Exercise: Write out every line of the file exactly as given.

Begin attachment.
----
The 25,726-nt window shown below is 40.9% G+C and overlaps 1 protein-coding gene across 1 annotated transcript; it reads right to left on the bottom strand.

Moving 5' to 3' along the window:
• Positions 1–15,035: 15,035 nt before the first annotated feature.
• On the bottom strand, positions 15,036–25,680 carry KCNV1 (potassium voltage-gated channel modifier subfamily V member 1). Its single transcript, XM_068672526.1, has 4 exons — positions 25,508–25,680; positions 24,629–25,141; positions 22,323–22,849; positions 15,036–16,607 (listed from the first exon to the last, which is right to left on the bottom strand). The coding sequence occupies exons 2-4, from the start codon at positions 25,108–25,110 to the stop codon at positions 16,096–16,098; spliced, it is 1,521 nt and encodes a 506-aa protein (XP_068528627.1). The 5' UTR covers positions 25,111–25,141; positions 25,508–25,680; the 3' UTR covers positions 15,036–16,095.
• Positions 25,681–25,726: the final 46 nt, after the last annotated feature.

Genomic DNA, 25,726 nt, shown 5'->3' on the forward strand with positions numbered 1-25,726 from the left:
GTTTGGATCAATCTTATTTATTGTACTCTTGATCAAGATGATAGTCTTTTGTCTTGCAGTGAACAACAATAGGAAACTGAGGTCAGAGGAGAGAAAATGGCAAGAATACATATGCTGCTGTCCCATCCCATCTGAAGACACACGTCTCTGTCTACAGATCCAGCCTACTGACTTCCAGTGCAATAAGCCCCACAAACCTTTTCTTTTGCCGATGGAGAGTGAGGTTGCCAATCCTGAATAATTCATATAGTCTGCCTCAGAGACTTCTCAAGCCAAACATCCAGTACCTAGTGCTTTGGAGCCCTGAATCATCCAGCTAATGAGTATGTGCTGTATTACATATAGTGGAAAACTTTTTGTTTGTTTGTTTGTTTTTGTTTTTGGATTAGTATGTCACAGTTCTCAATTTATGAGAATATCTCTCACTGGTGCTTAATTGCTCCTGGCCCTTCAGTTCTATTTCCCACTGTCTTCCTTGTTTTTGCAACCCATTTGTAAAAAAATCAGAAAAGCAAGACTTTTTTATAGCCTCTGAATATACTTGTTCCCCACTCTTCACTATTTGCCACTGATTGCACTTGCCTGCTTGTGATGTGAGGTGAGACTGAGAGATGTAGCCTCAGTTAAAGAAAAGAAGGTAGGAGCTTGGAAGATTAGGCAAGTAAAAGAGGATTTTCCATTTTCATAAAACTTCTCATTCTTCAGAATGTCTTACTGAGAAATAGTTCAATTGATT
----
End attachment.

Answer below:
The 25,726-nt window shown below is 40.9% G+C and overlaps 1 protein-coding gene across 1 annotated transcript; it reads right to left on the bottom strand.

Moving 5' to 3' along the window:
• Positions 1–15,035: 15,035 nt before the first annotated feature.
• On the bottom strand, positions 15,036–25,680 carry KCNV1 (potassium voltage-gated channel modifier subfamily V member 1). Its single transcript, XM_068672526.1, has 4 exons — positions 25,508–25,680; positions 24,629–25,141; positions 22,323–22,849; positions 15,036–16,607 (listed from the first exon to the last, which is right to left on the bottom strand). The coding sequence occupies exons 2-4, from the start codon at positions 25,108–25,110 to the stop codon at positions 16,096–16,098; spliced, it is 1,521 nt and encodes a 506-aa protein (XP_068528627.1). The 5' UTR covers positions 25,111–25,141; positions 25,508–25,680; the 3' UTR covers positions 15,036–16,095.
• Positions 25,681–25,726: the final 46 nt, after the last annotated feature.

Genomic DNA, 25,726 nt, shown 5'->3' on the forward strand with positions numbered 1-25,726 from the left:
GTTTGGATCAATCTTATTTATTGTACTCTTGATCAAGATGATAGTCTTTTGTCTTGCAGTGAACAACAATAGGAAACTGAGGTCAGAGGAGAGAAAATGGCAAGAATACATATGCTGCTGTCCCATCCCATCTGAAGACACACGTCTCTGTCTACAGATCCAGCCTACTGACTTCCAGTGCAATAAGCCCCACAAACCTTTTCTTTTGCCGATGGAGAGTGAGGTTGCCAATCCTGAATAATTCATATAGTCTGCCTCAGAGACTTCTCAAGCCAAACATCCAGTACCTAGTGCTTTGGAGCCCTGAATCATCCAGCTAATGAGTATGTGCTGTATTACATATAGTGGAAAACTTTTTGTTTGTTTGTTTGTTTTTGTTTTTGGATTAGTATGTCACAGTTCTCAATTTATGAGAATATCTCTCACTGGTGCTTAATTGCTCCTGGCCCTTCAGTTCTATTTCCCACTGTCTTCCTTGTTTTTGCAACCCATTTGTAAAAAAATCAGAAAAGCAAGACTTTTTTATAGCCTCTGAATATACTTGTTCCCCACTCTTCACTATTTGCCACTGATTGCACTTGCCTGCTTGTGATGTGAGGTGAGACTGAGAGATGTAGCCTCAGTTAAAGAAAAGAAGGTAGGAGCTTGGAAGATTAGGCAAGTAAAAGAGGATTTTCCATTTTCATAAAACTTCTCATTCTTCAGAATGTCTTACTGAGAAATAGTTCAATTGATT